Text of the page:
“Oh no!”, he gasped, realising what he was looking at. “How…….” His thoughts were blown to a halt by a loud bang. He practically threw the scooter back into the lock-up and began to run up the road. A red glow began to warm the night sky ahead of him. The drone – his drone, he now knew – sped off southwards at speed, towards the coast, lights still merrily flashing.

“I must have not recalibrated the GPS coordinates”, he panted, still running up the hill, “I did it at home and it automatically took that location as the target “Home” – my own house.”

His house was blazing beautifully as he reached the end of his path. The fire had taken hold more quickly than he would have anticipated, bearing in mind the absence of any chemicals. “Mmmh, interesting. Obviously the part-wooden construction and the soft furnishings. Note to self about that.”

He sat on a low wall across the road from the house, the hypnotising effect of his favourite scenario beginning to take hold of him. “Nice yellows. Some purple in there, too. And here come those orange darts around the edges. Lots of smoke; those soft furnishings, I guess.”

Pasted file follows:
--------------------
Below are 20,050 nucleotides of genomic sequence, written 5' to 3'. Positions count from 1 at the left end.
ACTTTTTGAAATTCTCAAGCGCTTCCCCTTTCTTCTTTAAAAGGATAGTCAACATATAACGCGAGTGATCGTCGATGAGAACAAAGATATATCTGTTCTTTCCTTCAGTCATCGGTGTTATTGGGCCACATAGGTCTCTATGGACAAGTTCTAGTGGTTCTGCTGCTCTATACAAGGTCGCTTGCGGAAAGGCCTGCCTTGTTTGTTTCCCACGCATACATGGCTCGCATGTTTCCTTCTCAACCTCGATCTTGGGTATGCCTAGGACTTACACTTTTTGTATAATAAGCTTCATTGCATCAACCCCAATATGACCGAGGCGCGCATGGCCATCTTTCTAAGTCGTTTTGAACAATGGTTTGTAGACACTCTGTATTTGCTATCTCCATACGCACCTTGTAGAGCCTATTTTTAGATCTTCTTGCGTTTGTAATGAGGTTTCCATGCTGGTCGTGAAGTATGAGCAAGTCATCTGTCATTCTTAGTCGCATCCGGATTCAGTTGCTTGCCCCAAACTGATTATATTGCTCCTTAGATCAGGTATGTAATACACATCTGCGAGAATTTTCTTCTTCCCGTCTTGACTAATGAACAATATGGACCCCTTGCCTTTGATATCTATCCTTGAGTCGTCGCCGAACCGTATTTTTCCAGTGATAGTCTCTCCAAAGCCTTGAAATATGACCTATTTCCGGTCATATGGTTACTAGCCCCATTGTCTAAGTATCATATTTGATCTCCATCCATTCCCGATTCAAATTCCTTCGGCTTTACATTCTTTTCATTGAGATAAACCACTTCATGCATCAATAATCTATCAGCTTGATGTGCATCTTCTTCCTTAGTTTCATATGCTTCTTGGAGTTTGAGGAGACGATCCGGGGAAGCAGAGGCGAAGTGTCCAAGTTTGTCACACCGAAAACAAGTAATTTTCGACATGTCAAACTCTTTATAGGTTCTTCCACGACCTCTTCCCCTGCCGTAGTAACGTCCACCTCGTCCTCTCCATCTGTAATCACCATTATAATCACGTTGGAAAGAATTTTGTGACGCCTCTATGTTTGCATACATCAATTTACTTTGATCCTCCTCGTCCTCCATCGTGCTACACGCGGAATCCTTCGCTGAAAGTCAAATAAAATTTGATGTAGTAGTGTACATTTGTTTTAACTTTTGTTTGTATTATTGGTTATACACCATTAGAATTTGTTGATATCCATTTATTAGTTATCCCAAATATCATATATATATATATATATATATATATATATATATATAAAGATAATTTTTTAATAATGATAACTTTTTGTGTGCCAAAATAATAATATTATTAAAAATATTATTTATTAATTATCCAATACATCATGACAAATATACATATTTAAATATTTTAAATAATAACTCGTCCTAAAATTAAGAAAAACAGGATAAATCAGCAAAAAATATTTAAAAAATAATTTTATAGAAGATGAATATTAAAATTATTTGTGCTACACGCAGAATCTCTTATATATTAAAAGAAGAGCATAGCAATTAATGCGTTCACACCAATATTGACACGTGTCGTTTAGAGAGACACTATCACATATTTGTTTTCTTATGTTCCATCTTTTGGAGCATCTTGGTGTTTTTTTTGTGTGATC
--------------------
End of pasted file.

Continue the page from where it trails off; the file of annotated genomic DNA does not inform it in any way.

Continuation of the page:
The tension in his body began to leave him as he relaxed into his ringside viewing. He took his camera from the pocket of his red windcheater jacket and began to snap away as people from neighbouring houses ran into the street and the approaching fire engines’ sirens wailed into the night.

Inspired by “Fire”, by The Crazy World of Arthur Brow.

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One thought on “Track Ten, from “Soundtracks – 12 music-inspired short stories”

  1. Avatar
    Steve Cooper on Reply

    Really nice concept for the story and obviously well researched, the only minor area which could have enhanced the story would be how Kaspar managed to obtain the sum of money required for all of the illicit purchases and the negotiations for the premises rental.

    Love the running theme of 12 music-inspired short stories, as that can drive the inspiration wide open, really well done.